4. Four Weddings and a Funeral- Kissing in the rain and Andie MacDowell? Lame. Take this as a stand in for every kissy love proclamation that has come after, because unless you do it really well, it feels pretty lazy and tired. 
3. Monty Python and the Holy Grail- Can anyone even remember the end of this movie? I am pretty sure they are intercepted by modern day police officers, but after the bunny, I feel like everyone's attention moves elsewhere. Because the film is so episodic, maybe there is less need to finish a narrative arc, but it kind of feels like they ran out of ideas and money. Or maybe they just thought it would be funnier to end the quest in failure, but there is a reason that when we watched this at high school parties, we never got to the end.
2. Red River- The whole movie develops a complex and oedipal rivalry between my beloved JW and Monty Clift. They have a big break up, and then for the rest of the movie, there is a lingering sense of dread and danger. People say over and over that JW is going to kill Monty. At the climax of the film, John Wayne splits a red sea of cattle in front of him, and they get into a huge (very well shot) fight seen. Then Joanne Dru shoots a gun into the air and spews a bunch of nothing. And then they are best friends. It is so dumb, which is sad, because otherwise the film is so good. But it is seriously the worst anticlimax I can think of in the history of film.
1.Friends with Kids- Ok, this gets the #1 spot, because I just watched it this week and the ending was so spectacularly bad that it blew my mind. The whole film centers on a relationship between two friends that decide to platonically have kids together. All goes well, they date other people, interesting stuff happens. Then the last 20 minutes, the film goes off the rails. The lady makes her love proclamation, and Adam Scott's superdoushe shoots her down, because he is moving in with Megan Fox. Though the last 5 minutes are truly horrible, it is the first love proclamation that takes the movie off the rails, and it would have been so much less cheap to get them together in a less cliche way. Then, the two are apart, the woman moves to Brooklyn, and Adam Scott breaks up with Megan Fox.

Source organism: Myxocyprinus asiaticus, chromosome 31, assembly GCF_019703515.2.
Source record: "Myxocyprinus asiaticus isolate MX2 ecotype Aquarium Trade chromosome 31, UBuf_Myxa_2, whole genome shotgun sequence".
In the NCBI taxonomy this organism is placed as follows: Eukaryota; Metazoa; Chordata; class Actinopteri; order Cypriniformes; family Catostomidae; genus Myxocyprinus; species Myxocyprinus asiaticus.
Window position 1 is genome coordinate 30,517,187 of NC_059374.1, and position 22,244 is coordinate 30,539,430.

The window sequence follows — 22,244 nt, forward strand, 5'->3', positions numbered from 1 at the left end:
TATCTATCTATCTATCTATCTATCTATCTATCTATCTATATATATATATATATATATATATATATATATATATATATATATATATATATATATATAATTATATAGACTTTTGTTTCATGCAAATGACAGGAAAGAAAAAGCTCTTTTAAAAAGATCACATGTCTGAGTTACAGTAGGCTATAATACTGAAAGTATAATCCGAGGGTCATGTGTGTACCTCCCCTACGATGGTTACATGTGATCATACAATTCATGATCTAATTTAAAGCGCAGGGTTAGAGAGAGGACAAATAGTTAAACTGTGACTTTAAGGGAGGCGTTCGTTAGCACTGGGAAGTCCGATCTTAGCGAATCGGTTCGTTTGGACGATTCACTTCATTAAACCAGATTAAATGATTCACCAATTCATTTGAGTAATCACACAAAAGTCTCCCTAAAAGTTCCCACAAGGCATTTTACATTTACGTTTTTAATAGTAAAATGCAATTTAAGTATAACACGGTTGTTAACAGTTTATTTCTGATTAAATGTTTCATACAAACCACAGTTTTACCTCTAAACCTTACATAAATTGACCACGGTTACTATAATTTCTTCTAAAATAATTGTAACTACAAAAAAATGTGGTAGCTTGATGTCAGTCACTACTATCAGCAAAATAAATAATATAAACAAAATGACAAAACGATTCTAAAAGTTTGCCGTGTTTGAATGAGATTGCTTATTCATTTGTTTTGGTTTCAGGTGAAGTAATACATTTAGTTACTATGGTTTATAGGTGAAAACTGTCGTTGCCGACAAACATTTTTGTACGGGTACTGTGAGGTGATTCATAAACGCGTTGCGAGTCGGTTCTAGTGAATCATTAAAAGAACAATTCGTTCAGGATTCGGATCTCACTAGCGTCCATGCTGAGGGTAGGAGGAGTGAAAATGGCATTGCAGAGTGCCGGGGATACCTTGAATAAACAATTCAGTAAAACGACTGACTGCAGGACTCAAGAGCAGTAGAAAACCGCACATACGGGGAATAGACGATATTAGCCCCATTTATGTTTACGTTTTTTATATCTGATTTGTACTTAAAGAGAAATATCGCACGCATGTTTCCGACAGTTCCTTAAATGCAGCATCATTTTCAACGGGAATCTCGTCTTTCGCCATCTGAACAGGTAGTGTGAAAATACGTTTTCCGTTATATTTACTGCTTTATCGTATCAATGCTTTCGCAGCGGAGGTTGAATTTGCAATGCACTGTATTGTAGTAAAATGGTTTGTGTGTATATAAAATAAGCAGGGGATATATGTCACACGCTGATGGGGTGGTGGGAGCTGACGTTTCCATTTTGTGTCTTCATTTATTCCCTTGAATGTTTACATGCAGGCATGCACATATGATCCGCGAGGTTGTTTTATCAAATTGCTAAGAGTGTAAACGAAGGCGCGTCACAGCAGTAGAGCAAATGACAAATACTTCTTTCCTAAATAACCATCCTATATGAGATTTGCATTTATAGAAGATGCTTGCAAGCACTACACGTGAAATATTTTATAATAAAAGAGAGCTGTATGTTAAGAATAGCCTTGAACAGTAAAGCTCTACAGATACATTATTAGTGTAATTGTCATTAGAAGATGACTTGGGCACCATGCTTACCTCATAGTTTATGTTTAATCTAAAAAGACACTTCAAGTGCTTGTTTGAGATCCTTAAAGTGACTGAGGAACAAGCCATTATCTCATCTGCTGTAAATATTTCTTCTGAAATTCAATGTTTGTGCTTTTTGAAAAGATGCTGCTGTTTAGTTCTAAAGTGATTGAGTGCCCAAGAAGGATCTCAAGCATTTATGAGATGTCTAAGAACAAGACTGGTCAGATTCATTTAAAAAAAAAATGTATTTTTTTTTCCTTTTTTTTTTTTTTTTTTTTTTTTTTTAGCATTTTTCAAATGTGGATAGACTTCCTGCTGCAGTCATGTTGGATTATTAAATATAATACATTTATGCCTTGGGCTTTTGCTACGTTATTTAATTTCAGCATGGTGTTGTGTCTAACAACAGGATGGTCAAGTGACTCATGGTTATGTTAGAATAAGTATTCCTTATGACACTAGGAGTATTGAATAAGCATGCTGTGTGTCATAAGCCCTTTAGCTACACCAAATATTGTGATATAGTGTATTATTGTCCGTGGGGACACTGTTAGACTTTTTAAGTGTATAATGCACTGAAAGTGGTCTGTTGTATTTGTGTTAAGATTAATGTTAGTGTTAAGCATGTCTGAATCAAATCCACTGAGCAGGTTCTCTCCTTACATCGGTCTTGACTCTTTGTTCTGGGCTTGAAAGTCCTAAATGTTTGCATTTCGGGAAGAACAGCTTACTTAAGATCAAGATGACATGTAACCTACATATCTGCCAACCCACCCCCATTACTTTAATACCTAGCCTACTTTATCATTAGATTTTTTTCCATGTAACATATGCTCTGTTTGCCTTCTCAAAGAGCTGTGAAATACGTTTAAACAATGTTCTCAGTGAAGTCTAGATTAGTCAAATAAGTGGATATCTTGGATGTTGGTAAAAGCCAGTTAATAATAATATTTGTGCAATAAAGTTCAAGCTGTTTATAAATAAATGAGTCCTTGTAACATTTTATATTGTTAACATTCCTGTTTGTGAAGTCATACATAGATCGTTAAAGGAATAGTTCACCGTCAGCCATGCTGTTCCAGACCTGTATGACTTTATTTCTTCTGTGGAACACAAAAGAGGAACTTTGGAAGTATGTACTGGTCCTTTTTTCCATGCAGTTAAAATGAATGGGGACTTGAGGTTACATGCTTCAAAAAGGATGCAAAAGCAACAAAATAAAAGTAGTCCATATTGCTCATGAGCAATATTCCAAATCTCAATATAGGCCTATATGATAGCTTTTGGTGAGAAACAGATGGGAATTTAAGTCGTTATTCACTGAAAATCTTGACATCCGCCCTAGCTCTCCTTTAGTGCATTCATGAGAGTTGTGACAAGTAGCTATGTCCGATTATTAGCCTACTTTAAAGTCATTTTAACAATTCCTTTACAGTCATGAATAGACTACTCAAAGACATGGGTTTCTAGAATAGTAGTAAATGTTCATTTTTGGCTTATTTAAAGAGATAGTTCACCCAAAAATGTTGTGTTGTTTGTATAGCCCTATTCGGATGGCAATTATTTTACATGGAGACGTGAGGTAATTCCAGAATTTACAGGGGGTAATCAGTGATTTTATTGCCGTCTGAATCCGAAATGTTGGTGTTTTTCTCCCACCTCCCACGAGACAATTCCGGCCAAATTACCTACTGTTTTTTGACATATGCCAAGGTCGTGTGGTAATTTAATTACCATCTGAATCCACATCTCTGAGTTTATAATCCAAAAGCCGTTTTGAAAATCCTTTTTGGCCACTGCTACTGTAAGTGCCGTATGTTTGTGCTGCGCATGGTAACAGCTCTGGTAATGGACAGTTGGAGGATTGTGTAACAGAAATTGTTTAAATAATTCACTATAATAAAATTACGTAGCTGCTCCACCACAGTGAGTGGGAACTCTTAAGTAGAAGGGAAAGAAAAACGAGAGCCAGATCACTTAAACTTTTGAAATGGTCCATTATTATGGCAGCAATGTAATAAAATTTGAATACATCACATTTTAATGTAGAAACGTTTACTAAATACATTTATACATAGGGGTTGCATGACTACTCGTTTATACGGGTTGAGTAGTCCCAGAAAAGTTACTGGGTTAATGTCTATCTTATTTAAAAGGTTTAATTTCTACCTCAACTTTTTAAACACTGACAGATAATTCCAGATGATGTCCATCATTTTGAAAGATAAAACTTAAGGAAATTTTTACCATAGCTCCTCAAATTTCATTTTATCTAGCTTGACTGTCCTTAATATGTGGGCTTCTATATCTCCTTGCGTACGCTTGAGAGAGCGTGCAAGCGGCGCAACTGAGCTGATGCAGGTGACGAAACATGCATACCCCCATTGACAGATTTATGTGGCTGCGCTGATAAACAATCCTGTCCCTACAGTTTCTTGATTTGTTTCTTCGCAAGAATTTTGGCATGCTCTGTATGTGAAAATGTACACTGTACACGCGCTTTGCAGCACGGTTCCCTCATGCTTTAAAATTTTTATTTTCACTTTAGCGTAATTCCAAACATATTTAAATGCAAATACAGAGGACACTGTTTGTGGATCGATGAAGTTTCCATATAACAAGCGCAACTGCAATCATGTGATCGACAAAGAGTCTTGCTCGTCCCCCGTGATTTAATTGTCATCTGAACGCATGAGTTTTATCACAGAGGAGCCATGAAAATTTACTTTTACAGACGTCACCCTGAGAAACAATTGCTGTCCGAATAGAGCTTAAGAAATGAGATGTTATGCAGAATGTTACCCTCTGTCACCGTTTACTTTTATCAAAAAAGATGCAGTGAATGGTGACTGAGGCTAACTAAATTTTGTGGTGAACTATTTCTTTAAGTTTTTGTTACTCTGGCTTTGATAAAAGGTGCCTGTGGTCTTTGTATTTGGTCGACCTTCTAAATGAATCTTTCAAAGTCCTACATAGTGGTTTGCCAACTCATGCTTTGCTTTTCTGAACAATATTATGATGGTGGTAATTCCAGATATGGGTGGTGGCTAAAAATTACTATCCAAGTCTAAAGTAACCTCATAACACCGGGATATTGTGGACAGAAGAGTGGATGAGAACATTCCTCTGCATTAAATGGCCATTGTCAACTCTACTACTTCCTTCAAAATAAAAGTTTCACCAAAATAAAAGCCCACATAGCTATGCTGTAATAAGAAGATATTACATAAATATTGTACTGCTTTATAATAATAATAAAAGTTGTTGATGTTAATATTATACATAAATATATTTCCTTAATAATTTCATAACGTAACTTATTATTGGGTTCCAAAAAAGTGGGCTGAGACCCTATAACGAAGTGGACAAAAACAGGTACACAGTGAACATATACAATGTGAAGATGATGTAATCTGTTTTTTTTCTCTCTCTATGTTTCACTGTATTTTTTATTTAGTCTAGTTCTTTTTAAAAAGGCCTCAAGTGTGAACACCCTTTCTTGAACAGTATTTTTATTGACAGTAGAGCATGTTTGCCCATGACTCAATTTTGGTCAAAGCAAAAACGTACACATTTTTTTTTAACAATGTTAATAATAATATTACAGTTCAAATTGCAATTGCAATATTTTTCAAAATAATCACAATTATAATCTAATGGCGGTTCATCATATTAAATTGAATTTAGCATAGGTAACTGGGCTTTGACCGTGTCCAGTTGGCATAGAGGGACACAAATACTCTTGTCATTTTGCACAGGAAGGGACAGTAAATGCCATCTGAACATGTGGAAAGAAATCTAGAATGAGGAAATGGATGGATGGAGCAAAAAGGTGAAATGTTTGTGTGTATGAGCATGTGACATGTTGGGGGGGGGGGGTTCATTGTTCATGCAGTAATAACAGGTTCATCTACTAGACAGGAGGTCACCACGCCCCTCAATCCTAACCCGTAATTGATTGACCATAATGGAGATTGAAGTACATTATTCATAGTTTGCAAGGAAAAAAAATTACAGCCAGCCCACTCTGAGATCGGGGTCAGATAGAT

After dropping child off (he is like 4 now, but they never treat him like an actual person oor even a responsibility that might take up their time and make them less selfish assholes), he has his love realization, spins the car around and fights for her. Well, sort of. He makes a speech about how he is going to "fuck the shit out of her" until she realizes how attracted he is to her. And we don't say it once, JW is so proud of this idea that she makes him say it like 5 times. Oh, Ben Wyatt. I think we were trying to twist this PLAYED OUT finale move by making the speech so weird. But it feels icky. And also, destined for failure with child at risk. I wonder if studio execs intervened (to make them more decidedly together and happy?)or how a movie ends up with an ending like that. It is, by far, the worst end of a romantic comedy I can think of. Totally cliche and creepy all at once.

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1 comments

  1. I will contest two of these.

    Brigadoon doesn't make the list because it's premise is non-functional from the get go. The village has been asleep for two centuries, but from the villagers' point of view, if today is Wednesday, the curse was put on them on Monday. They haven't been at this for a week. Not even a work week. But they're presented as if they've been at this forever, with ample opportunity to develop new folkways and customs to suit their new supernatural situation.

    Baloney. It's been two days. The villagers are still wandering around grieving all their dead friends and relatives and boggling in disbelief that this is really happening.

    Holy Grail. Yes, you remember the ending correctly. At the moment of the great battle, police pull up and arrest everybody for killing the academic guy who was doing commentary. Cut to some cheesy organ music. Hardcore/new fans watch the music for what seems like hours, wondering if anything else is going to happen. It isn't.

    But MPATHG is basically and extended version of the show with a very loosely linked series of sketches, and part of the Python shtick was to actively reject the set-up, gag, gag, big payoff cadence for comedy sketches. Yeah, everybody remembers spam, and dead parrot, and lumberjack , etc. What they tend to forget is that not one of the classic python sketches has a real capper or final payoff-- they just slide on into something else. So the fact that this movie doesn't have an ending IS the gag.